I almost completely agree with Gail's comments.
Shrinking should not be removed. There are situations where a database has suffered exceptional growth, and there is no need to keep that space allocated. For instance if you forgot to schedule log backups, or after a huge data import job, the log file can be huge. Or if you accidentally populated a table with a cross join instead of an inner join, both the data and the log files will be enormous. That is a legitimate situation for reclaiming space.
Shrinking should not, under any circumstances, be part of regular maintenance. Neither scheduled, nor manually. So it should be deliberately hard to execute. The autoshirink option and the shrink database task in the maintenance wizard should never have been introduced, since, as Steve writes, it is natural to want to reclaim space. Both people with no database background and people with an Access background are bound to think that shrinking is good.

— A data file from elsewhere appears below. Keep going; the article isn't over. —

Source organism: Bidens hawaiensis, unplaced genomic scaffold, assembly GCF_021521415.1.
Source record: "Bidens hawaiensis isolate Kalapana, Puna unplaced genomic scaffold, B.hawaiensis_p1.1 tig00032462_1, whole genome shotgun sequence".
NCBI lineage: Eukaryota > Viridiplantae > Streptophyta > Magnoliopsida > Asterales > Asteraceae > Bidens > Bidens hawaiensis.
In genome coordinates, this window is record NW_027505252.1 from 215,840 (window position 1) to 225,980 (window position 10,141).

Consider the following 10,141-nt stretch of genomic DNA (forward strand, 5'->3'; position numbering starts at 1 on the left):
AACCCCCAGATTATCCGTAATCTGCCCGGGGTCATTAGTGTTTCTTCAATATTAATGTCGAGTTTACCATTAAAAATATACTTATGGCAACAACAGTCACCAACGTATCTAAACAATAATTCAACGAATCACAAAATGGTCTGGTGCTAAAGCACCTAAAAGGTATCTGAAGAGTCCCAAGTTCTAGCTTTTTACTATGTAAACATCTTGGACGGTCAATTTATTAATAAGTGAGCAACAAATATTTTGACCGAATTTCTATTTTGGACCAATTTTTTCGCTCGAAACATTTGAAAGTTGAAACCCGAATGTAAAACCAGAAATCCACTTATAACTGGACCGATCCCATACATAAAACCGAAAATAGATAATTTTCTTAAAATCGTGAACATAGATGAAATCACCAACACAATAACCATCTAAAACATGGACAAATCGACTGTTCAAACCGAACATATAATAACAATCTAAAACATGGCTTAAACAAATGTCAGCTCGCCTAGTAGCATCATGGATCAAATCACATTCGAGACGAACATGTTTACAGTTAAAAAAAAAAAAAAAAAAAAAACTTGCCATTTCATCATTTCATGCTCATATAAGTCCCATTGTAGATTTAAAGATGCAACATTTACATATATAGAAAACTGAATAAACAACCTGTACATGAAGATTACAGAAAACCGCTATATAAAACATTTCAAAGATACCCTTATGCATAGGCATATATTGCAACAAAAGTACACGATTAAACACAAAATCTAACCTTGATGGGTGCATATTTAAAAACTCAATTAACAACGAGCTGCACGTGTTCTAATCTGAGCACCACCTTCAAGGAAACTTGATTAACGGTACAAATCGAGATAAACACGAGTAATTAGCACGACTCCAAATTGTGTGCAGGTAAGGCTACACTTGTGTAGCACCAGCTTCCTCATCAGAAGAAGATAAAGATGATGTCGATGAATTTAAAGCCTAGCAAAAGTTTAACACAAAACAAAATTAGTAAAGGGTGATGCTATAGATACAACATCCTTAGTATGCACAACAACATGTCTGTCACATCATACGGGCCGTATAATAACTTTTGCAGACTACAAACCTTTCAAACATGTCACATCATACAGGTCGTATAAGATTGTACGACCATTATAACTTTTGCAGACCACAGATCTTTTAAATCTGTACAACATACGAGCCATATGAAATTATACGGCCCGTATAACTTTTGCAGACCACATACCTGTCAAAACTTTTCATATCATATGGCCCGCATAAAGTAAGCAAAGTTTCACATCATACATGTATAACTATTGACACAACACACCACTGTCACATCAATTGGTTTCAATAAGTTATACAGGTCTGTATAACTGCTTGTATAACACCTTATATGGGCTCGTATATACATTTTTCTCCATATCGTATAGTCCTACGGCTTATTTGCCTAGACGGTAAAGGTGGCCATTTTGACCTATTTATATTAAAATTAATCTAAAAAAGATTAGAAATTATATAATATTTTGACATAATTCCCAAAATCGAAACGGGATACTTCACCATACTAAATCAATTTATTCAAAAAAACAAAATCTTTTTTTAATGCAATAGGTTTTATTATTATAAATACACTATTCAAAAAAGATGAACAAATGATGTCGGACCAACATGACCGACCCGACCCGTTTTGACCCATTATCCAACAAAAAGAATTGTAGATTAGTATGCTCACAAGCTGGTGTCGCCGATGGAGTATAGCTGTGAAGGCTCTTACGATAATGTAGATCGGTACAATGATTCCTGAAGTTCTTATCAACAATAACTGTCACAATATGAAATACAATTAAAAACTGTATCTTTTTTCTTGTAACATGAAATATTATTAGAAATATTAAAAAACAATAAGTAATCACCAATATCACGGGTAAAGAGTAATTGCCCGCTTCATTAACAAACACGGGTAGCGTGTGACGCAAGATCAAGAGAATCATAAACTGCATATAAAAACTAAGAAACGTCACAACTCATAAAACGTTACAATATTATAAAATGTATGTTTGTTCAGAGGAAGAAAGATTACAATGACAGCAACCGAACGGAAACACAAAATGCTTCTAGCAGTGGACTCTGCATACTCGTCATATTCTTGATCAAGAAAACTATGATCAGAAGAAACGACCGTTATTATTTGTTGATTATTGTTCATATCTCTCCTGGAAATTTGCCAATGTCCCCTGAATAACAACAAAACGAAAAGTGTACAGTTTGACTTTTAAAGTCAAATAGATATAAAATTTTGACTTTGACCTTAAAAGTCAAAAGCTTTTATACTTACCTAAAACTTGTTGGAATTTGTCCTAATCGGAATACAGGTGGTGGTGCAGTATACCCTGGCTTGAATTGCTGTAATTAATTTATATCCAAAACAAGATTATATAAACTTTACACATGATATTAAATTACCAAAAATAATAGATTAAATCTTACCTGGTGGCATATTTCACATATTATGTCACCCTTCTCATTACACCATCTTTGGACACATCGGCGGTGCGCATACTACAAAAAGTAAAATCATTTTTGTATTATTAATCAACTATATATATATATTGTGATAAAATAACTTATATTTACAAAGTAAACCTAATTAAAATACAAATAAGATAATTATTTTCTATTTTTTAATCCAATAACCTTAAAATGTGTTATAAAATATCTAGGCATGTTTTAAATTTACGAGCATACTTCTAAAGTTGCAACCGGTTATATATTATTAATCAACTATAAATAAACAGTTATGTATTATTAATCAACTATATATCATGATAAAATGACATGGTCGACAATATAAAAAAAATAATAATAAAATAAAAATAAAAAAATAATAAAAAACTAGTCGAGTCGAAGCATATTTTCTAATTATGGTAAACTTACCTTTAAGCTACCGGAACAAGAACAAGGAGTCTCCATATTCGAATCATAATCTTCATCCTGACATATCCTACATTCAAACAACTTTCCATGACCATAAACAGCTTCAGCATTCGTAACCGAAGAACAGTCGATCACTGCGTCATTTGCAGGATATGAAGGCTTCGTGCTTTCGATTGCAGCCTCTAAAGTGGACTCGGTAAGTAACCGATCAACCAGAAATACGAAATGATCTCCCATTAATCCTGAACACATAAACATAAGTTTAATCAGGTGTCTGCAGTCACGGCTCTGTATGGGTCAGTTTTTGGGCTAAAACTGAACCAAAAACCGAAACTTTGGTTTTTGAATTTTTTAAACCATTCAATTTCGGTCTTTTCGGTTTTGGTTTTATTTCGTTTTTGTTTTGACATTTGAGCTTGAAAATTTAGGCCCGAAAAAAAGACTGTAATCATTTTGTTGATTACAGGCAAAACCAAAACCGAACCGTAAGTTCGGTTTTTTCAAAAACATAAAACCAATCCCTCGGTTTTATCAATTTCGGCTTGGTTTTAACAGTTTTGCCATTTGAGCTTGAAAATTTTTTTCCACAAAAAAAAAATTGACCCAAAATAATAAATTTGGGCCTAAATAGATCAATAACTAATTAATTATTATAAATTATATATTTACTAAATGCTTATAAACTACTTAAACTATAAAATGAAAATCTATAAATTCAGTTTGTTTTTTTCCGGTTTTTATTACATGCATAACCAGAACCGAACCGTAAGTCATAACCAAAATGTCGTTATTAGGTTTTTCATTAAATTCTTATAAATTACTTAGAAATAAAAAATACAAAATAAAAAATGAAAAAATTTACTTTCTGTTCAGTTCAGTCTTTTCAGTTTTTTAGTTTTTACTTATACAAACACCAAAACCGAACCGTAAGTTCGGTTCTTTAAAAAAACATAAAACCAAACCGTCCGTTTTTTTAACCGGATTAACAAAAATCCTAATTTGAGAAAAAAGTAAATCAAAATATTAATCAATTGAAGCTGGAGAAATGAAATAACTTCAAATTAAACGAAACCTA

I don't see much need for optimizing the algorithm. Even with an optimal algorithm, shrinking is still a bad idea. The fragmentation is not the only, nor even the biggest problem. The biggest problem (in my opinion) is that after a shrink, the database will always grow back to its normal working size. That results in many autogrow events - and those are not only slow, but also cause fragmentation at the file system level, which no SQL Server maintenance can undo.
I am perfectly fine with using shrink when absolutely needed, then reorganizing or rebuilding my indexes to remove the fragmentation. Sure, that will cause some autogrow events (unless I manually grow the files first). So what? The database will ALWAYS grow after a shrink, better to do that while still in the maintenance window and not during business hours.
Hugo Kornelis, SQL Server MVP
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